Chapter Two from Ted Dintersmith’s new book, What School Could Be includes what he describes as real gold amid the fool’s gold of American education. I hope you enjoy this excerpt from his book which is a must-read for anyone curious about what’s happening in teaching and learning across our country. From pages 35-37 he writes:
“With the motto ‘Find a calling, change the world,’ Jeff and Laura Sandefer founded Acton Academy in 2008, with a goal of creating a scalable twenty-first-century model to provide children with superior, affordable education. Not for a few cherry-picked kids but for all kids. Acton challenges every core assumption of U.S. education, with far-reaching implications.
“Acton is loosely organized into elementary, middle, and high school clusters – although the concept of grades isn’t relevant at Acton. They push the concept of student-driven learning and personal agency to the extreme. Students set their own agenda, learn to access online resources, and manage their own progress. The school has no teachers, just a few adult ‘guides’ who aren’t expected to be subject-matter experts or allowed to answer questions. When students need help, guides can only respond with relevant questions or suggested resources. Students organize their own Socratic seminars and create their ‘quests’ – meaningful projects taken on individually or in teams.
“For two hours, I observed two dozen eight- to eleven-year-olds immersed in their learning. During this time, not one adult set foot in the classroom. Let me say that again. A group of young children were left alone in a classroom and spent two straight hours learning – on laptops, in small groups at a whiteboard, or in vibrant discussion groups. At the end, I asked a few what they had been doing. Their explanations invariably started with, ‘Well, I want to understand…’ or ‘The project I want to create is…’ These classes run themselves – organically, a bit chaotically, but purposefully. Obviously, this isn’t the case instantly with new students, but Jeff explained that most students rise to this challenge within a couple of months. How far does it go with Acton students? Unprompted at day’s end, kids divided into groups to perform chores, including cleaning the school’s bathrooms.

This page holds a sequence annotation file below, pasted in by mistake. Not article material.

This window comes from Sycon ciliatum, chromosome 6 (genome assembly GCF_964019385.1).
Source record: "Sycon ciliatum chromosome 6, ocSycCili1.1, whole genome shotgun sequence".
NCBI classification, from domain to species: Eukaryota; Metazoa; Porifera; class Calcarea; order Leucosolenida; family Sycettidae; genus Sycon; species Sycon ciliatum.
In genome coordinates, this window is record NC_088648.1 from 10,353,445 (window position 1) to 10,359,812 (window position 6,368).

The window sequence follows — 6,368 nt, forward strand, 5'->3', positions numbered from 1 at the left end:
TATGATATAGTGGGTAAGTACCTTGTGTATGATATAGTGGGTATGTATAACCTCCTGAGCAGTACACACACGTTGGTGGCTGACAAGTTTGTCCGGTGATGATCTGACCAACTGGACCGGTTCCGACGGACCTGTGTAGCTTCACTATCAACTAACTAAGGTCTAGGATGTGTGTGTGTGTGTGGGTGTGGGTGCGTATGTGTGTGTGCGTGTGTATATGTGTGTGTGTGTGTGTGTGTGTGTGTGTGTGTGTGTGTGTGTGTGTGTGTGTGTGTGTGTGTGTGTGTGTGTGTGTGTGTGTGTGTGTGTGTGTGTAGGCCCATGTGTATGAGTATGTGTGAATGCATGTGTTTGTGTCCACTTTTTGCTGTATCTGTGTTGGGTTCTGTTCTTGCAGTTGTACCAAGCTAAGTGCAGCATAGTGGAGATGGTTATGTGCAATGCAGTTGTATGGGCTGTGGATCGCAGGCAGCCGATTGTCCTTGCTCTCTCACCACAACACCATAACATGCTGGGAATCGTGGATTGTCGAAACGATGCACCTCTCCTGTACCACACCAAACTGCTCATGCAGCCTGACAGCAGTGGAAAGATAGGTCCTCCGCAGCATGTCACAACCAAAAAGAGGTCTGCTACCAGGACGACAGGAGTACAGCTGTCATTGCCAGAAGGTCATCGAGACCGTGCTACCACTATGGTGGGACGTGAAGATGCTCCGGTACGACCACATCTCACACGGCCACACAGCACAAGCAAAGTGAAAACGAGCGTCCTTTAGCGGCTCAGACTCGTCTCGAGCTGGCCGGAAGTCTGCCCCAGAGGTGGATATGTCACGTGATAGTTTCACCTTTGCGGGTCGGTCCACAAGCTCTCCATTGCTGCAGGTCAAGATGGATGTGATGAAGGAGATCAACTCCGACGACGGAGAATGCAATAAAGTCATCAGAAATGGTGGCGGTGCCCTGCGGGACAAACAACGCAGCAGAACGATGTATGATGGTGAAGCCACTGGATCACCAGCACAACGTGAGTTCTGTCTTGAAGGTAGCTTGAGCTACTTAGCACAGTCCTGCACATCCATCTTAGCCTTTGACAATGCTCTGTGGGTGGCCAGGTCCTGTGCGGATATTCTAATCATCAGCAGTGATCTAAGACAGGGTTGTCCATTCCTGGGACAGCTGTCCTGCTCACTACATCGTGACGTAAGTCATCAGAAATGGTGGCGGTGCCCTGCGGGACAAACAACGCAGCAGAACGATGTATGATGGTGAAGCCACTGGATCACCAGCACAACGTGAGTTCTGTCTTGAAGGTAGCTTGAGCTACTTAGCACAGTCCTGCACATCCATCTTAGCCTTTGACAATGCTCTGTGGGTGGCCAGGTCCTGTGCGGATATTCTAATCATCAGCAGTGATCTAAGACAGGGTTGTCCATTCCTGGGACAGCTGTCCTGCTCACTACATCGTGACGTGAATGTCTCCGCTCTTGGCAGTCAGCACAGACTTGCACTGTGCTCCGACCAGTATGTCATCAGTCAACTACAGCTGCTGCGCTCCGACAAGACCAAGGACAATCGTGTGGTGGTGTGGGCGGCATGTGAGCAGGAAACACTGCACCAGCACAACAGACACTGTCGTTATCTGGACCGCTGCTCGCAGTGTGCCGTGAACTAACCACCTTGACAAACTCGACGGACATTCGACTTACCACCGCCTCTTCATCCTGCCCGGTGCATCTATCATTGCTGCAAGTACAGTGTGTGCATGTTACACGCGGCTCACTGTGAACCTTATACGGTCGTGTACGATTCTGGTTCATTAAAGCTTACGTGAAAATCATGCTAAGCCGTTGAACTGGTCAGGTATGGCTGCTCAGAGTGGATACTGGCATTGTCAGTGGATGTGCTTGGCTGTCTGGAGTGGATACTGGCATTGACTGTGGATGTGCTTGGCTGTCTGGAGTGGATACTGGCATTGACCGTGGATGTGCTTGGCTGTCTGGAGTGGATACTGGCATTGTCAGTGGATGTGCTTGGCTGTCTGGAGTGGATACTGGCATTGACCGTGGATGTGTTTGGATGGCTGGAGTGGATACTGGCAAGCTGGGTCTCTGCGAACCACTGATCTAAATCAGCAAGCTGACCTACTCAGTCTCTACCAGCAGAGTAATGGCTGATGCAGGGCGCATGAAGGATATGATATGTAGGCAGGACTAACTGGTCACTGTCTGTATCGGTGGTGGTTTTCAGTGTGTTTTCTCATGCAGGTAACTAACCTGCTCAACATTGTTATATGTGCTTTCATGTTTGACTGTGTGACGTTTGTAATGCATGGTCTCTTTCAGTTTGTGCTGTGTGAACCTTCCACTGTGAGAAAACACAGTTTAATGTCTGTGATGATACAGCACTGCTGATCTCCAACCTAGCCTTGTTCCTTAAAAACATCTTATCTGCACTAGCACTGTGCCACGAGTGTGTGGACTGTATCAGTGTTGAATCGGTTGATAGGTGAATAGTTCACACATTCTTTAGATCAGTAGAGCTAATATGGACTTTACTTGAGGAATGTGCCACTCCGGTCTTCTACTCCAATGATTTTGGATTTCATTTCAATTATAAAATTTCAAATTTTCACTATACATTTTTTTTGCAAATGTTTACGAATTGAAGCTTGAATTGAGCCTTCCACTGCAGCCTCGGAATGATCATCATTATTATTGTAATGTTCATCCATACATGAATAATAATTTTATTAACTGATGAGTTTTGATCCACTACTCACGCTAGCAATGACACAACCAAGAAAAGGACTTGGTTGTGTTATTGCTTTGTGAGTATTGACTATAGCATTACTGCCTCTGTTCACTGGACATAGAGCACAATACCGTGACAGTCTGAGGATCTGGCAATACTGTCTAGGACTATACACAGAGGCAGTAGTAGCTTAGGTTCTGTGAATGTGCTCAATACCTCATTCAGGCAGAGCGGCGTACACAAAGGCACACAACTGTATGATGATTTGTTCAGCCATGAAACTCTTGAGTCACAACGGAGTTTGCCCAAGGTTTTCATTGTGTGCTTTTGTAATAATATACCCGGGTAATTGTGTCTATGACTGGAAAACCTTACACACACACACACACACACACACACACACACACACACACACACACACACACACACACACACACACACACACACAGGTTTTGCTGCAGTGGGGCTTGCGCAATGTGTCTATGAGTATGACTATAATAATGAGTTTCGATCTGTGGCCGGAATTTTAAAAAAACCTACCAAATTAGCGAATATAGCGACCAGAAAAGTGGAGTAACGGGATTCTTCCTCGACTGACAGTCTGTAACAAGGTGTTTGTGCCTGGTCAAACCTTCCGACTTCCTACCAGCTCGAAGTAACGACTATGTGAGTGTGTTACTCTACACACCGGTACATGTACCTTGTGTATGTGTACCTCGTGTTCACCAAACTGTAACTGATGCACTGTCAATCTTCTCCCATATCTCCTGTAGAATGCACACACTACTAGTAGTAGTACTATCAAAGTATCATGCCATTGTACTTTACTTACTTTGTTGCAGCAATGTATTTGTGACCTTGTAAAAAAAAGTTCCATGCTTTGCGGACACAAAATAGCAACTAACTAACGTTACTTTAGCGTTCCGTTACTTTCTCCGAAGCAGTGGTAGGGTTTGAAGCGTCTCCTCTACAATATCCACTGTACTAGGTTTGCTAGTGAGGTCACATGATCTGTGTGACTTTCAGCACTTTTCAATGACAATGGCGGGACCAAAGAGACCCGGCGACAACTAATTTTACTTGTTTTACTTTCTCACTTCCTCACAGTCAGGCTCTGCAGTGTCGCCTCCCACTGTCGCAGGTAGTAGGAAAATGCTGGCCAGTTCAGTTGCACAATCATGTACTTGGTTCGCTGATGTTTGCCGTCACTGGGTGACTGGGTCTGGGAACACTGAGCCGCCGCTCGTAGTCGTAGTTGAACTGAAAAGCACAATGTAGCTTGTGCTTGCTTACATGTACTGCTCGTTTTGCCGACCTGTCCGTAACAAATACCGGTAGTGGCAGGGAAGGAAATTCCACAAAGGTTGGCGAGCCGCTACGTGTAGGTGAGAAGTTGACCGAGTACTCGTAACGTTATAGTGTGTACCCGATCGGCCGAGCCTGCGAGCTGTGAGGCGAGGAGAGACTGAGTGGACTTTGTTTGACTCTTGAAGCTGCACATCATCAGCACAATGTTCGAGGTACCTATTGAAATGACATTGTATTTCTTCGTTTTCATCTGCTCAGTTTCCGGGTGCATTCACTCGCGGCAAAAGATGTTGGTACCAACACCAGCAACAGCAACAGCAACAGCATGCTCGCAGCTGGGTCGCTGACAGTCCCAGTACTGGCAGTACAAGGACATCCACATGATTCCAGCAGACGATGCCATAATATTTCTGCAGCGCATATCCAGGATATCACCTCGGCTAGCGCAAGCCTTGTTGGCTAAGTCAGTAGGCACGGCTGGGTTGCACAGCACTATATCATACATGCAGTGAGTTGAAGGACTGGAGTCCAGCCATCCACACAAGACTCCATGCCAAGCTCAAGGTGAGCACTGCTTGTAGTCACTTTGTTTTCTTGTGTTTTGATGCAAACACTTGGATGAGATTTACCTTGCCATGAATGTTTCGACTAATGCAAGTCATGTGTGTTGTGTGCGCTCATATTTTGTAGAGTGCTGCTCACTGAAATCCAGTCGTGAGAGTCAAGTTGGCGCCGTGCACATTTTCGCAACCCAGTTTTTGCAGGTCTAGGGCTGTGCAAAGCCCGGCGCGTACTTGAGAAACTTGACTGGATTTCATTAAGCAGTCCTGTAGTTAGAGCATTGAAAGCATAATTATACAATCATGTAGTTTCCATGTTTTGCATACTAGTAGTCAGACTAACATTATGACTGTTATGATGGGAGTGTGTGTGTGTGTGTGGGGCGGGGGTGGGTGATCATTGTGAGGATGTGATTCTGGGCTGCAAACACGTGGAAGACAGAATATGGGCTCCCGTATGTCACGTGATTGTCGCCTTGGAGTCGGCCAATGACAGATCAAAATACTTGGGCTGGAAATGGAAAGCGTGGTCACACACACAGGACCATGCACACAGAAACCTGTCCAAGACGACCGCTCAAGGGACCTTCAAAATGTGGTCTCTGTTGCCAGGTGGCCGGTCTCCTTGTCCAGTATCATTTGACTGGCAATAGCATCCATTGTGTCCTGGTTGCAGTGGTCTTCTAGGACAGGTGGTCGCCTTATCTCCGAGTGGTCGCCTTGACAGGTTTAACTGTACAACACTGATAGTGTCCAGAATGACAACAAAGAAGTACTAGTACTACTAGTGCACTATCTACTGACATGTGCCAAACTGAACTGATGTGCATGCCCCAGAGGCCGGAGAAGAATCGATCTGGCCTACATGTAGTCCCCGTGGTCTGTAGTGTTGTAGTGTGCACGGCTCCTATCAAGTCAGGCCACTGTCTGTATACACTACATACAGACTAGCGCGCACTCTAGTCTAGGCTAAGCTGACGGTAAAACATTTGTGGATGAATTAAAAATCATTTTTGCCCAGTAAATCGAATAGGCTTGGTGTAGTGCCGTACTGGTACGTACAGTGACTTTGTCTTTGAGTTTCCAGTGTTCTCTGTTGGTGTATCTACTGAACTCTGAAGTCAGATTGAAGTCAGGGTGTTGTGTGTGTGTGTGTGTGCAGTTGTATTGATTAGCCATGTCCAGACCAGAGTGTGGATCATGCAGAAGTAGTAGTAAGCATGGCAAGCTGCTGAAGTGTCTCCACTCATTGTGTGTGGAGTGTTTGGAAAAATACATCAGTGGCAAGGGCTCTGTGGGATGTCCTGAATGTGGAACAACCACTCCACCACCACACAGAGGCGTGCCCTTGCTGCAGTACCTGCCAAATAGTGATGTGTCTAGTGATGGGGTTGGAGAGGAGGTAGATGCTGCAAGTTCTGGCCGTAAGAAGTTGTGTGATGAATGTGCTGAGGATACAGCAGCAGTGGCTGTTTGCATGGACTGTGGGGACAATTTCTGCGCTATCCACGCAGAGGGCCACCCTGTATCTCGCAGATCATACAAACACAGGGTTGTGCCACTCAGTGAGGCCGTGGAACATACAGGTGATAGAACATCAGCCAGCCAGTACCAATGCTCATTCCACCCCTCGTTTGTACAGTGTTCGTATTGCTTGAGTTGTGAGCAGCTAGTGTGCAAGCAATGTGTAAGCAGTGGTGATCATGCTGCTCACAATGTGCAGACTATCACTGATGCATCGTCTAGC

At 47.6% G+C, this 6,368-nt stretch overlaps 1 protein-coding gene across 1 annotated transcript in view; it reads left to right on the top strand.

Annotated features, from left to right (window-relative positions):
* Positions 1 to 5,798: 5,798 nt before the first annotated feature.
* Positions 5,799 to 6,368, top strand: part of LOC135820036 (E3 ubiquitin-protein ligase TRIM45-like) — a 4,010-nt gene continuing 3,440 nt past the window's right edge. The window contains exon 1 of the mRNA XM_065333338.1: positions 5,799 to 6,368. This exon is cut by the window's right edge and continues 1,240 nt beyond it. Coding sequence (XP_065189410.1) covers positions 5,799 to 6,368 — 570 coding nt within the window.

“Assessment isn’t swept under the rug at Acton schools. They believe in public exhibitions, group presentations, and student self-assessment – calibrated by adult review. Students update their progress on public charts. Children told me exactly where they stood against goals, what was going well, and what needed work. Mind you, I’m describing elementary school kids, not college students. The school uses standardized tests sparingly as diagnostic checks at the beginning and end of each school year. While tests aren’t a priority, rates of improvement on test scores outstrip those of conventional schools, even though many students start at Acton with a history of testing poorly. In the trade-off between depth and breadth of content coverage, Jeff observes,
‘When young people want to learn, they learn at a 10x rate. So getting broad coverage isn’t an issue. In Civilization, we make sure we touch all the important questions of history, economics, and politics, spread over time and many of the great heroes. In Writing, we have a broad selection of genres – far, far broader than traditional schools. The same for reading with Deep Books, life-changing books that usually have won a major prize or worldwide acclaim. In Math, we use Khan Academy. And our Quests rotate through the major sciences with real, hands-on work – plus subjects that most young people aren’t exposed to until college or graduate school – like Big Data, Psychology, Physics, Negotiation, and Entrepreneurship.’
“The Sandefers aren’t thinking small. From this flagship Austin school, Acton has spread to forty schools in thirteen states and seven countries. Currently, tuition is around $10,000, with many kids on scholarship. Their medium-term plan is to bring tuition below $5,000/student. As for what motivates them to take on this ambitious mission, Laura’s response speaks for so many:
‘The urgency I felt was very personal. I saw the light going out in my children’s eyes when it came to school and learning. Jeff and I looked at each other and simply said, “No more. Let’s create our own model based on what we know deep in our hearts.” Today, the urgency is deeper because I see how desperately our world needs young people who know how to think deeply, communicate clearly, resolve conflict, and lead with empathy. These are the important outcomes I witness in the learners at Acton Academy every day. I truly am amazed by what young people – as young as six years old – can do when adults stop micromanaging them and give them space to think and grow.'”
We are but one story. I could not be more grateful for Ted’s work in revealing the work of so many others across America. This is a time to be bold and optimistic. Onward!